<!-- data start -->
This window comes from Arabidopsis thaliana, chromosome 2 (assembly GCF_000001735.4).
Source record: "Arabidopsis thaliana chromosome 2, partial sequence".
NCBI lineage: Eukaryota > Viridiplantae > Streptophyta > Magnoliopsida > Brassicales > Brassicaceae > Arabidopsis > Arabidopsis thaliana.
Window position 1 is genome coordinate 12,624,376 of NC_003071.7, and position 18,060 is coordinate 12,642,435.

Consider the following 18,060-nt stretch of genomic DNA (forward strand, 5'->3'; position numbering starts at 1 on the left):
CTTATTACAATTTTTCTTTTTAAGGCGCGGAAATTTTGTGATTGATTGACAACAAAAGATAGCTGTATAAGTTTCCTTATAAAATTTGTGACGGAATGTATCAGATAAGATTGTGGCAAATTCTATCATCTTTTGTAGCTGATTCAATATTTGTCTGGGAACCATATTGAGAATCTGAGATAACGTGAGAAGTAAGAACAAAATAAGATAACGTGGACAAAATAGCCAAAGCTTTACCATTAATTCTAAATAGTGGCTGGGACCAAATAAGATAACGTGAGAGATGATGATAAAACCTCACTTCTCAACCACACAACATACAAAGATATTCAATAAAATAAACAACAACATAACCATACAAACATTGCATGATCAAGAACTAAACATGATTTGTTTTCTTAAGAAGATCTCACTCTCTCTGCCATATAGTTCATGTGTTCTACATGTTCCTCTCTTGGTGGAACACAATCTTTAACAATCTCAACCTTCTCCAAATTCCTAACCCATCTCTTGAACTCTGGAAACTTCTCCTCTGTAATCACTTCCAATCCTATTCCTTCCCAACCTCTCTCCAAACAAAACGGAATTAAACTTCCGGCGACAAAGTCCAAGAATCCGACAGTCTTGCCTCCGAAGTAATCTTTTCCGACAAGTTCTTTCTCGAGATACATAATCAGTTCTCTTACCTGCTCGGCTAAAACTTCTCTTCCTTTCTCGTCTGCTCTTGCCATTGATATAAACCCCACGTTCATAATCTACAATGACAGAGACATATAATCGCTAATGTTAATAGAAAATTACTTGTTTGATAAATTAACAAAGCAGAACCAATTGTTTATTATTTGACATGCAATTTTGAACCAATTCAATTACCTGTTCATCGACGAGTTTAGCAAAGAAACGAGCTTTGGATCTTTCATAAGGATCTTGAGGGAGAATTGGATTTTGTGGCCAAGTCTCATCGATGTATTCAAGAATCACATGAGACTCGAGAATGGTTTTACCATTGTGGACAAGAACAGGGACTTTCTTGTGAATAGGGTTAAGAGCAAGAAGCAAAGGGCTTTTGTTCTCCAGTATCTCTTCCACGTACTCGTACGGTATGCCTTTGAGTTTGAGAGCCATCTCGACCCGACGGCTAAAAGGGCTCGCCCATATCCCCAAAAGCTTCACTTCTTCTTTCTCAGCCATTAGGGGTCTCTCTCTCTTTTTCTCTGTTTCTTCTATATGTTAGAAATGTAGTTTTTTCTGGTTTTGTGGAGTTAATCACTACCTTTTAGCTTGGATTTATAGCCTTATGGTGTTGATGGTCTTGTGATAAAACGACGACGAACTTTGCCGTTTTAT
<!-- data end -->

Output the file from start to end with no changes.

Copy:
This window comes from Arabidopsis thaliana, chromosome 2 (assembly GCF_000001735.4).
Source record: "Arabidopsis thaliana chromosome 2, partial sequence".
NCBI lineage: Eukaryota > Viridiplantae > Streptophyta > Magnoliopsida > Brassicales > Brassicaceae > Arabidopsis > Arabidopsis thaliana.
Window position 1 is genome coordinate 12,624,376 of NC_003071.7, and position 18,060 is coordinate 12,642,435.

Consider the following 18,060-nt stretch of genomic DNA (forward strand, 5'->3'; position numbering starts at 1 on the left):
CTTATTACAATTTTTCTTTTTAAGGCGCGGAAATTTTGTGATTGATTGACAACAAAAGATAGCTGTATAAGTTTCCTTATAAAATTTGTGACGGAATGTATCAGATAAGATTGTGGCAAATTCTATCATCTTTTGTAGCTGATTCAATATTTGTCTGGGAACCATATTGAGAATCTGAGATAACGTGAGAAGTAAGAACAAAATAAGATAACGTGGACAAAATAGCCAAAGCTTTACCATTAATTCTAAATAGTGGCTGGGACCAAATAAGATAACGTGAGAGATGATGATAAAACCTCACTTCTCAACCACACAACATACAAAGATATTCAATAAAATAAACAACAACATAACCATACAAACATTGCATGATCAAGAACTAAACATGATTTGTTTTCTTAAGAAGATCTCACTCTCTCTGCCATATAGTTCATGTGTTCTACATGTTCCTCTCTTGGTGGAACACAATCTTTAACAATCTCAACCTTCTCCAAATTCCTAACCCATCTCTTGAACTCTGGAAACTTCTCCTCTGTAATCACTTCCAATCCTATTCCTTCCCAACCTCTCTCCAAACAAAACGGAATTAAACTTCCGGCGACAAAGTCCAAGAATCCGACAGTCTTGCCTCCGAAGTAATCTTTTCCGACAAGTTCTTTCTCGAGATACATAATCAGTTCTCTTACCTGCTCGGCTAAAACTTCTCTTCCTTTCTCGTCTGCTCTTGCCATTGATATAAACCCCACGTTCATAATCTACAATGACAGAGACATATAATCGCTAATGTTAATAGAAAATTACTTGTTTGATAAATTAACAAAGCAGAACCAATTGTTTATTATTTGACATGCAATTTTGAACCAATTCAATTACCTGTTCATCGACGAGTTTAGCAAAGAAACGAGCTTTGGATCTTTCATAAGGATCTTGAGGGAGAATTGGATTTTGTGGCCAAGTCTCATCGATGTATTCAAGAATCACATGAGACTCGAGAATGGTTTTACCATTGTGGACAAGAACAGGGACTTTCTTGTGAATAGGGTTAAGAGCAAGAAGCAAAGGGCTTTTGTTCTCCAGTATCTCTTCCACGTACTCGTACGGTATGCCTTTGAGTTTGAGAGCCATCTCGACCCGACGGCTAAAAGGGCTCGCCCATATCCCCAAAAGCTTCACTTCTTCTTTCTCAGCCATTAGGGGTCTCTCTCTCTTTTTCTCTGTTTCTTCTATATGTTAGAAATGTAGTTTTTTCTGGTTTTGTGGAGTTAATCACTACCTTTTAGCTTGGATTTATAGCCTTATGGTGTTGATGGTCTTGTGATAAAACGACGACGAACTTTGCCGTTTTAT